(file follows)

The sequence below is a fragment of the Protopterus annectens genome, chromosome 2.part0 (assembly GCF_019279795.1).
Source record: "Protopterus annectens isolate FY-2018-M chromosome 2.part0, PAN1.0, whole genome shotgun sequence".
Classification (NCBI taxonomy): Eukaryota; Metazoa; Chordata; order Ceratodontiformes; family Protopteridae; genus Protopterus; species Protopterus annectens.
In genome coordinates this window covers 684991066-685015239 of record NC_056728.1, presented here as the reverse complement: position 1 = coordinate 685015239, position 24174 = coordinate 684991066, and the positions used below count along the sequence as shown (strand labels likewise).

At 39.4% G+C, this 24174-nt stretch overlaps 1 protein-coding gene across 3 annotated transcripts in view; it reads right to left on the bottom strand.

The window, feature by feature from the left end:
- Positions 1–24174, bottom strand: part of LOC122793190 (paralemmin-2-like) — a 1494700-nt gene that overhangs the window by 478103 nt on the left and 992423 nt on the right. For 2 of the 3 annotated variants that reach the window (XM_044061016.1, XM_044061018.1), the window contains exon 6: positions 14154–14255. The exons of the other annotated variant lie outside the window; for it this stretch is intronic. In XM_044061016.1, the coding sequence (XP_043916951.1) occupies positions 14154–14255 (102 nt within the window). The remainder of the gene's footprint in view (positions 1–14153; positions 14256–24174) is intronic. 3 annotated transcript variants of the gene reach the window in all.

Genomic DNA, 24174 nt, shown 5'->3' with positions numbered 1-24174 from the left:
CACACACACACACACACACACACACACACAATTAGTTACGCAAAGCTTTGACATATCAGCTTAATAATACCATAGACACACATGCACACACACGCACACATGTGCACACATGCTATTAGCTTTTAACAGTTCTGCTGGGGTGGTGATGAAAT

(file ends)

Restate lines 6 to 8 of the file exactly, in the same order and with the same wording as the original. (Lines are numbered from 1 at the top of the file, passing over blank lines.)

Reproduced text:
The window, feature by feature from the left end:
- Positions 1–24174, bottom strand: part of LOC122793190 (paralemmin-2-like) — a 1494700-nt gene that overhangs the window by 478103 nt on the left and 992423 nt on the right. For 2 of the 3 annotated variants that reach the window (XM_044061016.1, XM_044061018.1), the window contains exon 6: positions 14154–14255. The exons of the other annotated variant lie outside the window; for it this stretch is intronic. In XM_044061016.1, the coding sequence (XP_043916951.1) occupies positions 14154–14255 (102 nt within the window). The remainder of the gene's footprint in view (positions 1–14153; positions 14256–24174) is intronic. 3 annotated transcript variants of the gene reach the window in all.

Genomic DNA, 24174 nt, shown 5'->3' with positions numbered 1-24174 from the left: